AUSTIN, Texas — From being raised by a father who moved to the Dallas area as an emergency room doctor, by a mother who has worked as an interior designer and in a family where it’s not uncommon to being surrounded by relatives who are also doctors, lawyers and engineers, it would make sense for anyone to ask:

“How could Chiaka Ogbogu have allowed herself to become academically ineligible?”

Regardless, it happened and it stunned the college volleyball world.

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A year ago, as Texas was entering a season in which it would be one of the favorites to win the NCAA championship, its senior middle blocker was lost. And not just any middle. The 6-foot-2 product of Coppell, Texas, was a first team AVCA All-American in 2015 after a season in which she had 315 kills, hit .402, and had 136 blocks, nine solo. She was the MVP of the regional that launched the Longhorns to the national semifinals.

So going into 2016, Texas, which lost in the national championship match the year before, had every reason to think all the pieces were in place, but suddenly Longhorns coach Jerritt Elliott and his assistant coaches were left scrambling for answers.

“I’m extremely disappointed and take full responsibility for the situation I put myself and my team in,” Ogbogu said in a statement last August. “I plan to use this time to take care of my business academically, continue to get better as a player and come back next January and compete next year with the Longhorns again.”

To say the least, Ogbogu’s patience was tested when she was forced to sit it out all of the 2016 season as Texas never really missed a beat. Relatively untested sophomore Morgan Johnson took over at middle and the Longhorns — advancing to the final four for the eighth time in nine years — upset top-ranked Nebraska in the national semifinals before falling in four sets to Stanford in the NCAA title match.

“As a coach there is never a smooth line to the end and there are always bumps in the road and this was one of them,” Elliott said. “This one we had to make adjustments for. It was difficult and we found a way to make it happen and at the end of the day, we got to the finals and we had a shot and didn’t do it, but now we have a team this year where we’re stronger.”

Ogbogu didn’t make the trip to Columbus, Ohio. Watching her teammates on television provided a unique perspective.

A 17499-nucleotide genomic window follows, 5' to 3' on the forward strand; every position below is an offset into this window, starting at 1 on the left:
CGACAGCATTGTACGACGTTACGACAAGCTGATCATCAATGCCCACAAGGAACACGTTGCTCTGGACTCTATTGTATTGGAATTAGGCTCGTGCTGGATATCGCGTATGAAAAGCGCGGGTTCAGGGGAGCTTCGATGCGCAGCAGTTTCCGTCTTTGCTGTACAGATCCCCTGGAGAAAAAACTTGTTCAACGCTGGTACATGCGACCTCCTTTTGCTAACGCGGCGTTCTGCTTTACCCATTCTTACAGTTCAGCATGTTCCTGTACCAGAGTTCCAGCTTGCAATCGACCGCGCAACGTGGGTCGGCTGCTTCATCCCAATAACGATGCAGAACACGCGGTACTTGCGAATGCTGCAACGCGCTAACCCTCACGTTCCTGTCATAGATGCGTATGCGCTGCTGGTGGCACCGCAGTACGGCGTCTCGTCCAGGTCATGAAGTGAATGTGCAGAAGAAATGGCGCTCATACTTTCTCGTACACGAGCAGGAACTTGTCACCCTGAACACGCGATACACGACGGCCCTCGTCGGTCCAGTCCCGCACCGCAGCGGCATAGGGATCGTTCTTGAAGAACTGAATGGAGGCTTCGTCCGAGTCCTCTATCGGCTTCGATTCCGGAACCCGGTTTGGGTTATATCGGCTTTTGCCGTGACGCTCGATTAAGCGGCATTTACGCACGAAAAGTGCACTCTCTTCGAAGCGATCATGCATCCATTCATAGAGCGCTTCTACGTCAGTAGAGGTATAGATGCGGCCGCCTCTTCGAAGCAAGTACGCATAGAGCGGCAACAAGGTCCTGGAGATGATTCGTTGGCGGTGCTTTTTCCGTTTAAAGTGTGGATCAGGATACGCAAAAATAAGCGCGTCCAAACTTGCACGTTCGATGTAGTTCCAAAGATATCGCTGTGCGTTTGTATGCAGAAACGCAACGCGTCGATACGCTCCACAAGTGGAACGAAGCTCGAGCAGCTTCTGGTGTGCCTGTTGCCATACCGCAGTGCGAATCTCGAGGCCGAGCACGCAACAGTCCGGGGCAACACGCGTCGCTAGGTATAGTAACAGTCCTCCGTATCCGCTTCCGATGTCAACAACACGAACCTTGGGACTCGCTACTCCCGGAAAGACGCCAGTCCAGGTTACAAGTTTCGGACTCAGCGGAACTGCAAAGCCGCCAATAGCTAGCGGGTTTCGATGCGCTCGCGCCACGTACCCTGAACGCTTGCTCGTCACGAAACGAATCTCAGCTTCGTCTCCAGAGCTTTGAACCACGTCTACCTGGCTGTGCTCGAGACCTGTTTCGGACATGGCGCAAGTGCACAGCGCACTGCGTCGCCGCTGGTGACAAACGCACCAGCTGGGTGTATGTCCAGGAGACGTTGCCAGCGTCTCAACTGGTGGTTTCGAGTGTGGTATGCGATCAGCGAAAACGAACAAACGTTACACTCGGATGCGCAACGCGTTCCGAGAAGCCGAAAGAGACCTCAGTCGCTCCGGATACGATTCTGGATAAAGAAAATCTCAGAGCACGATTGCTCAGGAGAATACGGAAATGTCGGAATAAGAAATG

“Obviously, I’ve never watched a final four (on TV), but the commentary and seeing a different part of the court and different angles, that was interesting,” Ogbogu said. 

“I know how they feel because it’s hard going there and not winning, but I think that’s a little extra motivation for this year.”

While dealing with the difficulty of being detached from the team, Ogbogu re-assessed herself. 

“I’m not going to lie,” Ogbogu said in an interview in February on the Longhorn Network. “It’s been a struggle, but it’s also been a very good growing process. I made some mistakes and I was able to learn from them and grow from them with the help of my family and my teammates and the coaching staff. It’s been a really good experience to learn more about myself and what I want to do later on with my life.”

Ogbogu said that a few months into the fall, while doing an internship and not allowed to be with her team, she reached this conclusion:

“Everything we go through is part of a long process and a long-term goal. That’s something I really took away from last year.”

When Ogbogu was at the top of her game in her junior season, former setter Nicole Dalton said that her teammate has a really big heart and really cares. Ogbogu discovered last year that those feelings are reciprocated from the coaching staff and her teammates who are still around.

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Ogbogu’s biggest worry when the news broke a year ago was the potential of not playing another set with the Horns.

“We really are like a super-big family, so it’s hard being away from people that you’re with every single day,” she said. “You’re just so used to being with those people.”

But she’s back for one final season and a new appreciation of her surroundings.

“You look at things a lot more clearly when you return,” said Ogbogu.  “I definitely feel like I’m a much more calmer player and a much more experienced player because of that time off.”

Ogbogu, who led Coppell to back-to-back Texas 5A state championships in 2011 and 2012, finds herself on a team even deeper in talent this year with the nation’s No. 1 ranked recruiting class.

When she got to practice with the team again last spring, “I kind of felt like a freshman again,” she told the Longhorn Network.

“The coaches were joking around with me all through practice, ‘Do you still know how to do this?’ I was like, yes, I’ve been here for quite some time now,” she said with a laugh. “There’s no greater feeling than grinding with your teammates and they’ve been so accepting and so loving, so it just kind of feels like I picked up where I left off.”

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Texas can only hope so. Elliott has said in the past that Ogbogu is one of the top few middles in the country who can take over a match.

“She’s doing great,” he said. “She’s come back a year more mature, has a much better understanding of the game and is playing at a really high level.”

Ogbogu will like be the first middle with Johnson, highly touted freshman Brionne Butler and sophomore middle Orie Agbaji competing for the other spot.

“It’s deep,” Elliott understated.

Texas opens its season August 25 at Florida when the Longhorns play the Gators on Friday and then Oregon on Saturday. Nebraska will also be there to play Florida and Oregon.

 

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